Conventional wisdom says that when gas prices rise, demand falls--and vice versa.
The newspaper noted that retail demand for gasoline is down almost 5 percent over the past week, falling to levels that we haven't experienced since last October.
As with all things having to do with global oil prices and the per-gallon gas price that shows up at your local station, it's often not clear which is cause and which is effect.
But with the economy still slow and consumers remaining cautious, reduced gasoline demand is a trend that's likely to continue indefinitely.
The U.S. vehicle population isn't likely to increase much over the next few years--it's actually been falling since the start of the 2008 recession--and new cars now deliver significantly higher gas mileage than they did just a few short years ago.
That means that the same number of vehicles will use less gasoline.
And if "gasoline" migrates slowly from today's E10 to the E15 that was just approved by the EPA, there will be a bit less petroleum and a bit more agriculture in your tank.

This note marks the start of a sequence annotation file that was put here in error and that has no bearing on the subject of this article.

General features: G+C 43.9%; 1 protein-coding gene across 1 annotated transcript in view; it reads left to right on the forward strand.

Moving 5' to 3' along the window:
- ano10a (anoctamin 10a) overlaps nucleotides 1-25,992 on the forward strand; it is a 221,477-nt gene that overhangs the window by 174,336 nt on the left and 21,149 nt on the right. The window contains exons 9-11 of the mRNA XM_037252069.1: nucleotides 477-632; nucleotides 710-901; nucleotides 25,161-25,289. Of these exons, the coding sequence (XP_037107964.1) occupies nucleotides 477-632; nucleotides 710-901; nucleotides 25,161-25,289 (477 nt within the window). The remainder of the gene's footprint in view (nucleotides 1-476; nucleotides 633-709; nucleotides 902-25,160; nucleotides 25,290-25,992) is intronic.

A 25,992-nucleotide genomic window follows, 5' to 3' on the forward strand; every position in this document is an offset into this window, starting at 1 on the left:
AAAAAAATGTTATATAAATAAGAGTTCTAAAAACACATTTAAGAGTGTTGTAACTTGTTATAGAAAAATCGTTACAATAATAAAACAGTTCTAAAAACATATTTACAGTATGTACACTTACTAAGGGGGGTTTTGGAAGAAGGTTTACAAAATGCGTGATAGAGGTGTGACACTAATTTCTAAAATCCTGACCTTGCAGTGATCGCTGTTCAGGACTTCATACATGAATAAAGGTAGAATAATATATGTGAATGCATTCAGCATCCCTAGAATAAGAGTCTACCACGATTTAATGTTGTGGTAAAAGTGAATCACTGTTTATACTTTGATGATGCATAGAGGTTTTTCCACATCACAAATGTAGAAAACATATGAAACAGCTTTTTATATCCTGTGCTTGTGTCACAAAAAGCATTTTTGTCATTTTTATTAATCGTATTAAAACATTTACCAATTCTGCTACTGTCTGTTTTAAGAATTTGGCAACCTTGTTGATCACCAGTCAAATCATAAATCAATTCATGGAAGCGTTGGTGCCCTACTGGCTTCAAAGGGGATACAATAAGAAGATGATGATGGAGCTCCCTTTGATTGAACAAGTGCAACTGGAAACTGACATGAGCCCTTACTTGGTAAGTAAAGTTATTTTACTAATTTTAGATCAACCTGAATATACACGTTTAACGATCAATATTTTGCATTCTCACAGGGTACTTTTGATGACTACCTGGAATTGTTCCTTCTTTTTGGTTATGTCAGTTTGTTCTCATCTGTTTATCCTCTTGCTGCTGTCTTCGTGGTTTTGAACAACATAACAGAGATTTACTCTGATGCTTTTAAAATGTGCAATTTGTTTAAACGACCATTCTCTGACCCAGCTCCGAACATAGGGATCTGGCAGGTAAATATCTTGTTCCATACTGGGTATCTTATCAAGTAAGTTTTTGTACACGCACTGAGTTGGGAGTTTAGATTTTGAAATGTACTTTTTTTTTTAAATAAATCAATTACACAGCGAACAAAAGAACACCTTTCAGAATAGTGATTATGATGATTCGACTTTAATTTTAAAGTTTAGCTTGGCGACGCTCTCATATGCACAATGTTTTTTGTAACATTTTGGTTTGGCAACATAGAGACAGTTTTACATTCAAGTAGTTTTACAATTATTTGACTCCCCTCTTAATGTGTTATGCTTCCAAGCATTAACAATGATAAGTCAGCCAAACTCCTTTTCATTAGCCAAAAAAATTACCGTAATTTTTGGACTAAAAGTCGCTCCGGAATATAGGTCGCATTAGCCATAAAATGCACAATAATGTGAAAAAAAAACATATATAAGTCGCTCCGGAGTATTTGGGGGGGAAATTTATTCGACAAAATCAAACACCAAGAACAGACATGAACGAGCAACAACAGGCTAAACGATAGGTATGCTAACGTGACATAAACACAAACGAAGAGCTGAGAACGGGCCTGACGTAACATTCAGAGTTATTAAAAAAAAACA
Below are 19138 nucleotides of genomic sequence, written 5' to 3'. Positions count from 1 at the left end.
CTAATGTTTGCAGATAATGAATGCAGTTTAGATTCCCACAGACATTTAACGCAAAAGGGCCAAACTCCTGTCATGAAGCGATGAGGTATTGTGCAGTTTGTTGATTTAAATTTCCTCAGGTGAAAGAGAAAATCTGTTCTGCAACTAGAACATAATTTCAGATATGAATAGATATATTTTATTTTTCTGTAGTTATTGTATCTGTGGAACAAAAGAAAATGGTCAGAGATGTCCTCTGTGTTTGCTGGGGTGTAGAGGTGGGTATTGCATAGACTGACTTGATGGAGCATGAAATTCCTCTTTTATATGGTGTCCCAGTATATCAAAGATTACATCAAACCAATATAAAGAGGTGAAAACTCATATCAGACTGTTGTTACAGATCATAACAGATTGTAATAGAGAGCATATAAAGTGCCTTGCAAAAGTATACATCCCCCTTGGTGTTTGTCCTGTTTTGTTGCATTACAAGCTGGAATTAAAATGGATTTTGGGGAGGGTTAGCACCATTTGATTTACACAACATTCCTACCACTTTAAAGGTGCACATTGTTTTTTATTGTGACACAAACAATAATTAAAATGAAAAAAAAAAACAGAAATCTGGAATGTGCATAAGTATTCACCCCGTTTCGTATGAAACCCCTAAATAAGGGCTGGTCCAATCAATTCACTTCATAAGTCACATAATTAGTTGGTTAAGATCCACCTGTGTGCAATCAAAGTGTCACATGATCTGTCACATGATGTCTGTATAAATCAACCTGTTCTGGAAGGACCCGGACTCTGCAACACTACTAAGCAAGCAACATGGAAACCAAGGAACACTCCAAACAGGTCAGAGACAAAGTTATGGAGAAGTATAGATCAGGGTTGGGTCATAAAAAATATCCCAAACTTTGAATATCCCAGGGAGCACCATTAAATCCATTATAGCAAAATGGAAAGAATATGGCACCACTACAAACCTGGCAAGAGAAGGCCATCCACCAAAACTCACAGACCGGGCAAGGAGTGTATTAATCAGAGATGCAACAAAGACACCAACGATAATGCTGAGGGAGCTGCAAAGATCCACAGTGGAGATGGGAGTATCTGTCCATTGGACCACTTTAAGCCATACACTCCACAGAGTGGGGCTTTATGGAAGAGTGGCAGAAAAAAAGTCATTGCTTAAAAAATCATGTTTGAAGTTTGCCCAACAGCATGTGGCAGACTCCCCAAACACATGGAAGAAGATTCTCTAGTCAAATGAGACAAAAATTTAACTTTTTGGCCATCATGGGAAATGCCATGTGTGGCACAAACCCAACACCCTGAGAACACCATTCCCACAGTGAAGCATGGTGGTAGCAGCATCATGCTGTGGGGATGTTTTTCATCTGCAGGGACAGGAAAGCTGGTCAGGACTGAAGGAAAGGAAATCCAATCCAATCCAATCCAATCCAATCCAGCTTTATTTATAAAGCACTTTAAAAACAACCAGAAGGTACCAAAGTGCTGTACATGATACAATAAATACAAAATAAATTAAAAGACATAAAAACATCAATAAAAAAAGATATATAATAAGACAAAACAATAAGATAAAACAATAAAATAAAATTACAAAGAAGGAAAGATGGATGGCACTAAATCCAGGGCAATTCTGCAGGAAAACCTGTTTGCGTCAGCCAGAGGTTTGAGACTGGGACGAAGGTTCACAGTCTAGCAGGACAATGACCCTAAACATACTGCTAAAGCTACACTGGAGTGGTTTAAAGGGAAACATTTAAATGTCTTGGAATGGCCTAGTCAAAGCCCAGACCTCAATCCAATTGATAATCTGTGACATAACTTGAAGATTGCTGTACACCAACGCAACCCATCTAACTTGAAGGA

It all goes to show, once again, that public perception lags a few years behind reality.
Here's a little test. Ask your friends, family, and coworkers whether each of the following statements are true:
- America is now a net exporter of both refined gasoline and diesel fuel; and
- Gasoline demand peaked six years ago, and will decline even more in the future.
They're both true, but we'd wager most folks don't know that's the case for one or both of them.
Meanwhile, enjoy the cheap gasoline while it lasts--even if you're not doing much driving either.